Q. I left my husband two years ago, after much verbal abuse. He has been
living in our family home, while I've been forced to stay with our
adult daughter. Doesn't he owe me something for this? I intend to
file for divorce.
A. When there are two people and only one house, upon separation the person
who stays often gains an unfair financial advantage.
A spouse who remains in possession of a jointly titled family residence
is enjoying the beneficial use of the parties' community property.
This may create reimbursement rights in favor of the community estate.
These are generally measured as its fair rental value (FRV) minus the
amounts he pays to preserve and maintain the asset. Your share is one-half
For instance, if the home could be rented at $1,100/month and your husband
makes payments of $750 on the mortgage, he is underpaying the FRV by $350
each month. While you do benefit to the extent that these expenses are
being paid by him rather than by you (or rather than not at all), you
are not being fairly compensated for his exclusive use of this jointly
He would owe this $350/month to the community estate for so long as he
occupies the property, and until it is assigned or awarded to one of you
by way of settlement or trial. If this goes on for 2 years, the total
amount would be $8,400. $8,400 would go on his side of the
marital balance sheet, with the net consequence that he would owe you an equalization payment
of one half that sum.
This is called a
Watts charge (reimbursement to the community).
Marriage of Watts (1985) 171 Cal.App.3d 366. The
Watts concept is not limited to residences, but is most commonly applied to
that context. Indeed, the facts of that case involved both a family residence
and a medical pracdtice which the husband exclusively controlled between
the date of separation and the date of trial.
Watts is really an extension of the reasoning contained in
Marriage of Epstein (1979) 24 Cal.3d 76 [dealing with reimbursements for payments made after
separation, with separate property earnings, towards community obligations
that were incurred prior to separation]. I've written extensively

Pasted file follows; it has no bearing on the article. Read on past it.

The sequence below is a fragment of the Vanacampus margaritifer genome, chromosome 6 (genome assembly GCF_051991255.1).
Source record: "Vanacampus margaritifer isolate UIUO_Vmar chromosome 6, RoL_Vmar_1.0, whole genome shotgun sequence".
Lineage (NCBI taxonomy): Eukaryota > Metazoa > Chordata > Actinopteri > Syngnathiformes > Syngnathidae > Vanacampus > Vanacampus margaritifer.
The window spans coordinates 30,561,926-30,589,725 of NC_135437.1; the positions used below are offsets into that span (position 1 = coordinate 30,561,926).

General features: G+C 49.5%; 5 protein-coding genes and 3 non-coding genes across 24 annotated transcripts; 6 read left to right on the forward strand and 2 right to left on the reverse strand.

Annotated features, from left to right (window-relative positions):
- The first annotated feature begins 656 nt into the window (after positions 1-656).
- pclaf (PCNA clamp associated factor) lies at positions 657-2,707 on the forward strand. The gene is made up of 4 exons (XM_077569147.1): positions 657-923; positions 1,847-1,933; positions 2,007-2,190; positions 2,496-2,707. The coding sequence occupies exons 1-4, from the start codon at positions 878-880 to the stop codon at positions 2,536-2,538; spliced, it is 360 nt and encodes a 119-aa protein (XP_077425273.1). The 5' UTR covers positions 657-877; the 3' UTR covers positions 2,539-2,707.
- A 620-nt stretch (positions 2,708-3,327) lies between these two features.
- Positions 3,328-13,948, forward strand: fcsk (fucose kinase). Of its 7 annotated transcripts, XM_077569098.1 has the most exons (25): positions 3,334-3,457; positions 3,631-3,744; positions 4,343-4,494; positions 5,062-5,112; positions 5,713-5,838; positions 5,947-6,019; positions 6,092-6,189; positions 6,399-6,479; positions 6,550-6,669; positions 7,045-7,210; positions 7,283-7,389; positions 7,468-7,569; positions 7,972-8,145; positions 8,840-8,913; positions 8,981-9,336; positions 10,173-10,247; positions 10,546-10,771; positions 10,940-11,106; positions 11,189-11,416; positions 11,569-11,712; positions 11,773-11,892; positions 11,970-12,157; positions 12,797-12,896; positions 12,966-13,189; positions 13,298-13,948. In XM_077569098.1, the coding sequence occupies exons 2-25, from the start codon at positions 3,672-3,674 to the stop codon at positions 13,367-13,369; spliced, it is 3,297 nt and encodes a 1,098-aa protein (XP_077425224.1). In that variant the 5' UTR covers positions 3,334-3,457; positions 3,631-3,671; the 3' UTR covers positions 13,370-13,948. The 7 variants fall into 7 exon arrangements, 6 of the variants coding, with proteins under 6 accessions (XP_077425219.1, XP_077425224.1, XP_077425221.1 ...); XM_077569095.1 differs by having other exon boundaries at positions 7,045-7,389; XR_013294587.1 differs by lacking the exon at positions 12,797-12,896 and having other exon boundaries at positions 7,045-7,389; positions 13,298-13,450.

about both concepts, and invite your to use our onboard search engine
and read those articles if they are relevant to your situation.
The reverse situation would be if the FRV was $1,100 but the mortgage was
$1,500. Then there would be a net loss of $400/month. Your husband could
claim he is preserving a community asset (if there was substantial equity)
and therefore that the community should underwrite some of the payments.
In that situation over the course of 2 years the shortfall would amount
to $9,600. A negative $9,600 would be placed on his side of the marital
balance sheet, with the consequence that the community would underwrite
a portion of the cost to maintain the asset.
This is called a
Watts credit (reimbursement to husband).
These remedies are discretionary with the Court, and are not guaranteed.
Outcomes tend to be fact-specific. Some judges disfavor
Watts claims; others apply the concepts so long as competent evidence establishes
the numbers you think should be used. A lot may depend on how signficant
the under or overpayment is, over time.
In my experience, the bigger the numbers the more likely that the Court
will apply the principles because the "out" party may suffer
a more credible financial injury or, conversely, the fact that one spouse
has overpaid to maintain the residence for the common good (i.e., to avoid
foreclosure and a resulting loss of equity) may likewise be more deserving
Keep in mind that this discussion assumes a jointly titled asset that is
entirely community property. If instead, as occurred on a case I just
settled, the house belongs entirely to the party who occupies it then
they owe nothing. If the house belongs to the party who doesn't occupy
it, then it doesn't get divided on a marital balance sheet (unless
the number is doubled) because 100% of the reimbursement belongs to the
owner, not half.
Also, it is not uncommon with jointly titled interests that the equity
percentages aren't equal, where for example the residence was originally
owned by one spouse but later transmuted into both names during the marriage
so that one party effectively owns 75%. In those situations I'd propose
to a judge that a ratio be used, although it is possible that the Court
will still split the numbers based upon record title alone. Court have
considerable discretion to eyeball a fair result.
T. W. Arnold, III